South African billionaire Motsepe elected African football chief

Patrice Motsepe

Sole candidate Patrice Motsepe has been confirmed as Confederation of African Football (CAF) president in Rabat without the need for a vote after a deal brokered by FIFA saw his three challengers withdraw.

Motsepe takes over an organisation still reeling after Malagasy Ahmad Ahmad became the first CAF president to be banned by FIFA in November last year, with a five-year suspension for “governance issues” cut to two years on appeal to the Court of Arbitration for Sport.

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Just a few weeks ago, Motsepe, Ivorian Jacques Anouma, Mauritanian Ahmed Yahya and Senegalese Augustin Senghor were locked in an intriguing struggle for the presidency.

But FIFA-brokered meetings of the contenders in Morocco and Mauritania led to Motsepe becoming the sole candidate.

Senghor and Yahya were given the first and second vice-president roles.

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Anouma, a former FIFA executive committee member, initially declared the pact “undemocratic” but is now a special adviser to Motsepe.

As some CAF officials railed against alleged interference by the world body, FIFA president Gianni Infantino played down the role of his organisation.

“I am delighted that FIFA has been able to contribute, even if just a little, to this crucial moment for football on this great continent,” he said.

Former Africa Cup of Nations-winning coach Claude Le Roy questioned the involvement of FIFA in Motsepe’s election, given they “would not dare do so in Europe or South America”.

“Infantino, stop the massacre with African football … imposing your law on Africa in the elections,” Le Roy told AFP news agency.

Ahmad’s exit
After a promising start, Ahmad stumbled from one crisis to another, which eventually led to him exiting the presidency in disgrace.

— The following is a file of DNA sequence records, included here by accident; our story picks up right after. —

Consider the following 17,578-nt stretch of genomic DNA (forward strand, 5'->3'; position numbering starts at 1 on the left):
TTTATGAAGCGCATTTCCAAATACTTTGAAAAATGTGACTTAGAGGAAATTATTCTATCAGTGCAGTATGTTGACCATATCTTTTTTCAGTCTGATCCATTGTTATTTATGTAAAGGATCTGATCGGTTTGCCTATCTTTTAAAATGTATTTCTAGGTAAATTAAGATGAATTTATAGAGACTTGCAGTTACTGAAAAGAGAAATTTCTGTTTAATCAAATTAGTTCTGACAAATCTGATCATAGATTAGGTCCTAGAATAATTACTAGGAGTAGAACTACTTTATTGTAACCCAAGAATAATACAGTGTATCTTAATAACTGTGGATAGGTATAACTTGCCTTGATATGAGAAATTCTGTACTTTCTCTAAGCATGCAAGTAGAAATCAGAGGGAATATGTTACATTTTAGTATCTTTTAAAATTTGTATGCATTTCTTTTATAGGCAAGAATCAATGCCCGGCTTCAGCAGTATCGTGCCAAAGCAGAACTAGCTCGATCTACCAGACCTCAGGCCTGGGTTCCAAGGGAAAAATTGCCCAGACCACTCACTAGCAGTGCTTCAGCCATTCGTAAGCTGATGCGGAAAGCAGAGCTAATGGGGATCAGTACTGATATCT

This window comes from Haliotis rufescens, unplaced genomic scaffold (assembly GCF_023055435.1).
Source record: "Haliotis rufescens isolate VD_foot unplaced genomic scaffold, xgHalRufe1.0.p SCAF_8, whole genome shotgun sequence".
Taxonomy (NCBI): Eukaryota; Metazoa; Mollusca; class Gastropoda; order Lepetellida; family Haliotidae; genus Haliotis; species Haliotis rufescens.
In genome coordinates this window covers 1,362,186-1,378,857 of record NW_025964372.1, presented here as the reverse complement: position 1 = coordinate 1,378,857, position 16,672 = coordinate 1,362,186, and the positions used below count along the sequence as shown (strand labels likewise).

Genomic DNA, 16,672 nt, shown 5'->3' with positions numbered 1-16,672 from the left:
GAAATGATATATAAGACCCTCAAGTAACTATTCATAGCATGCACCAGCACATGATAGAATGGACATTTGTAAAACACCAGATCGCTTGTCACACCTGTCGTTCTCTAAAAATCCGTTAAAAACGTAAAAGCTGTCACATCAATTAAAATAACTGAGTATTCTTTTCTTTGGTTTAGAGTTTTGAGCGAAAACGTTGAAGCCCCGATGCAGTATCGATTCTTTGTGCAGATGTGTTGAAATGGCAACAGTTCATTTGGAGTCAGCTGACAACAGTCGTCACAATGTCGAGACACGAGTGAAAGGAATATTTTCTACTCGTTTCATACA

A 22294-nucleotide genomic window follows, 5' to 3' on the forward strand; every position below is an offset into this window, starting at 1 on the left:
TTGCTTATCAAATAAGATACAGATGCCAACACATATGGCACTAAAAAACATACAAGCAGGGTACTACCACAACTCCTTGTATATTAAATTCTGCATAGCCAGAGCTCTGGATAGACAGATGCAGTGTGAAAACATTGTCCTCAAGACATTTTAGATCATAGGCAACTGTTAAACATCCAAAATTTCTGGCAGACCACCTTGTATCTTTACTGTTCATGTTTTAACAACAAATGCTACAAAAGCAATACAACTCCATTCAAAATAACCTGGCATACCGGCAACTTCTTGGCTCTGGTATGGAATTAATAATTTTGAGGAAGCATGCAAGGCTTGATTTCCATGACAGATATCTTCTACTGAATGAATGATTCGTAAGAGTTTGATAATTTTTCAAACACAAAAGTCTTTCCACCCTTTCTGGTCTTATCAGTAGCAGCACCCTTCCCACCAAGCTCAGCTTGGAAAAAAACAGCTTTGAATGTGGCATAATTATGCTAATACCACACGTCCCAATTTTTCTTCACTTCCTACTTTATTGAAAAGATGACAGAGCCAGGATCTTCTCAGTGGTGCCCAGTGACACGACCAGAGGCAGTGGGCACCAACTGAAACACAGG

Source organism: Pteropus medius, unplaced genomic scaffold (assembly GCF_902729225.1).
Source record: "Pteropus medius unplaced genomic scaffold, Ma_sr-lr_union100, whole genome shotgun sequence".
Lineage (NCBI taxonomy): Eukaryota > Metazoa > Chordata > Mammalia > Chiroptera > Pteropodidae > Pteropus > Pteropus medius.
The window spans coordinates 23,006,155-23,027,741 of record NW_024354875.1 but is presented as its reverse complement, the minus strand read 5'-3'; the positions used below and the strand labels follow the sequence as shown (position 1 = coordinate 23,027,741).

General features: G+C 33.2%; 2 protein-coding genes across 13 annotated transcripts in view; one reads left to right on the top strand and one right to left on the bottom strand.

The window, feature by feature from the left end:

FIFA became so concerned by governance issues at CAF that it sent its secretary general Fatma Samoura to Cairo for six months to assist in the running of the confederation.

Motsepe is the ninth-richest man in Africa with a personal wealth estimated at $2.9bn by Forbes magazine.

He owns 2016 CAF Champions League winners Mamelodi Sundowns.

The South African mining magnate pleaded for unity as he seeks to fix the troubled organisation.

“Africa needs collective wisdom, but also the exceptional talent and wisdom of every [national football association] president and every member nation,” Motsepe said.

“When we all work together, football in Africa will experience success and growth that it has not enjoyed in the past.”

Motsepe said there was a “sense of extreme urgency” to “stabilise the financial position of CAF”.

However, he also emphasised improving the performances of African teams on the global stage.

“Football is a powerful tool to reassert the pride, the dignity, the global respect of Africans, and Africa can produce and compete at the highest level in the world, both at the World Cup as well as the FIFA club championships,” he said.